As Velocity culminates its tenth year igniting the entrepreneurial spirit, a diverse range of new startup stories were front and centre at the 23rd Velocity Fund Finals. Twenty startups pitched their ventures to a crowd of spectators for a chance to win a share of $130,000 in funding. This fall, 100% of the winning $5K teams were founded or co-founded by women, and seven of the nine winners pitched science-based startups.
The event kicked off with the $5K competition at 11 am, where ten early-stage startups showcased what they were working on, and at 1 pm the event continued with the $25K competition, where ten later stage companies competed for the top prizes. Before the twenty University of Waterloo students and alumni began their 3-minutes pitches, Jay Shah, the Director of Velocity, highlighted the impact of its 315 company portfolio, many of which received seed funding through the Velocity Fund.
The four companies awarded $25K prizes were Brink Bionics, which is developing bionic arms for amputees that use machine learning to seamlessly integrate with the human body; CataLight, which is making safe drinking water accessible for all with a new water treatment solution; Pulse Industrial, which is developing a smart monitoring system for steam traps to improve safety and reduce CO2 emissions and Membio, which is developing a scalable biological manufacturing platform. The $10K prize was awarded to startup Intelline, to help with the additional hardware costs associated with the development of their scalable cryocoolers. These startups will also receive $5,000 in IP legal services from PCK, mentorship, coaching, and workspace in the Velocity Garage, Canada’s most productive startup incubator.
The teams awarded $5K in seed money were Material Futures Lab, which uses bacteria to create natural eco-friendly pigments for textile dyeing; Oleotech,which uses oleophilic properties of fiber from waste tires to remove hydrocarbons in stormwater runoff; FEM in STEM, which is empowering young women to develop careers in underrepresented industries through programming and resources; and PriveHealth,which is developing a gamified cybersecurity training platform for healthcare professionals. Three of the four winning teams are part of Velocity Science, a program in partnership with the Faculty of Science that offers a science lab, community and mentorship program to help students initiate and develop science-based startups. Each of the $5K winners also receives an offer to live in a residence at a discounted rate, offered in partnership with Waterloo Residences.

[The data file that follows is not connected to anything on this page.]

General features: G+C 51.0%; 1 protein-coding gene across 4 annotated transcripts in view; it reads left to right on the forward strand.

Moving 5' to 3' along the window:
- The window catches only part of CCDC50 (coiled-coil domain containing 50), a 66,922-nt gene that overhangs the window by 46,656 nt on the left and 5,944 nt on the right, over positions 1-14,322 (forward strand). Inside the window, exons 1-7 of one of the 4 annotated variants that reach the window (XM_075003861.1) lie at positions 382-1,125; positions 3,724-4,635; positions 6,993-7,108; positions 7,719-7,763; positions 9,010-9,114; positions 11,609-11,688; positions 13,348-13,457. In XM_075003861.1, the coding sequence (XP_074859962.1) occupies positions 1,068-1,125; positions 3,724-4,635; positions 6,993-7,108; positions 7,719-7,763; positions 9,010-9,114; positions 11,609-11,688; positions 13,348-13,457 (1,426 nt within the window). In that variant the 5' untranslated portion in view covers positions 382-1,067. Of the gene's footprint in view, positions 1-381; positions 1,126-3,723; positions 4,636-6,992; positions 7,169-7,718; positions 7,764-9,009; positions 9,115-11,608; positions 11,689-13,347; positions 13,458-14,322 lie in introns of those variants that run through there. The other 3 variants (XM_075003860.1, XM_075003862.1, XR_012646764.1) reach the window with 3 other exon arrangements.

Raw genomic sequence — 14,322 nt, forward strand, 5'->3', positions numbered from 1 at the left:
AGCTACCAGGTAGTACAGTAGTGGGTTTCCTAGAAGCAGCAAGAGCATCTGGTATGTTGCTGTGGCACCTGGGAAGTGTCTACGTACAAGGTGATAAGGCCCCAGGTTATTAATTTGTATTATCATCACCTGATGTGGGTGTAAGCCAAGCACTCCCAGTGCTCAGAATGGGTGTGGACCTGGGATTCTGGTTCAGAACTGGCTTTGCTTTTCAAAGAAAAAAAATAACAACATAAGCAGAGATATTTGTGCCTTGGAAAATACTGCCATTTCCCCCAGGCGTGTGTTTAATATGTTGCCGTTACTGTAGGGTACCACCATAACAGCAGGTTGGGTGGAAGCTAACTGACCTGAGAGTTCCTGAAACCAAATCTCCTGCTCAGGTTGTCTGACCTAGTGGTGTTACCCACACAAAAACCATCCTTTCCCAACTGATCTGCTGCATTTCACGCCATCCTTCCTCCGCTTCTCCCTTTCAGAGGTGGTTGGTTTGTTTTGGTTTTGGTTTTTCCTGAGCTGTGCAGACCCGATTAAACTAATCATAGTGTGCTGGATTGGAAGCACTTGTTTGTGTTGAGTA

The judges that decided the fate of the companies pitching were a diverse group of venture capitalists, entrepreneurs, and senior executives from the Waterloo-Toronto Corridor. The $25K judges included Ted Hastings, Business Advisor; Caitlin MacGregor, CEO of Plum and Jillian Watson, Associate at Golden Ventures. The judges for the Velocity Fund $5K competition included Daniela Roeper, Founder of Borealis Wind; Kimberly Yeung; Principal at BDC Capital and Ali Zahid, Investor at Ramen Ventures. The judges praised the pitches today and shared many words of encouragement:
“I was really impressed by the quality of the pitches – we could have easily chosen way more than the five winners chosen. I’ve been running my business for seven years now, and it’s hard to encourage others to go down that long, hard path, but I genuinely believe you all deserve to be in businesses long-term.” – $25K judge Caitlin MacGregor, CEO of Plum
This Velocity Fund pitch competition provides nearly $400K in funding a year to foster the startup ambitions of students and alumni, and this program was made possible through donors Ted Livingston and Mike Stork, whose initial and subsequent donations have played a key role in the growth of nearly 100 companies.
Thank you to everyone who participated and congratulations to the winners! If you were unable to watch the event, check out our Facebook live stream recording.
The 23rd (Fall 2018) Velocity Fund Finals is sponsored by Thomson Reuters.
Thomson Reuters provides professionals with the intelligence, technology and human expertise they need to find trusted answers in the financial and risk, legal, tax and accounting, and media markets. The new Thomson Reuters Toronto Technology Centre will create 1,500 high-quality technology jobs in Canada and accelerate research for cognitive computing, visualization, UX, and cloud development.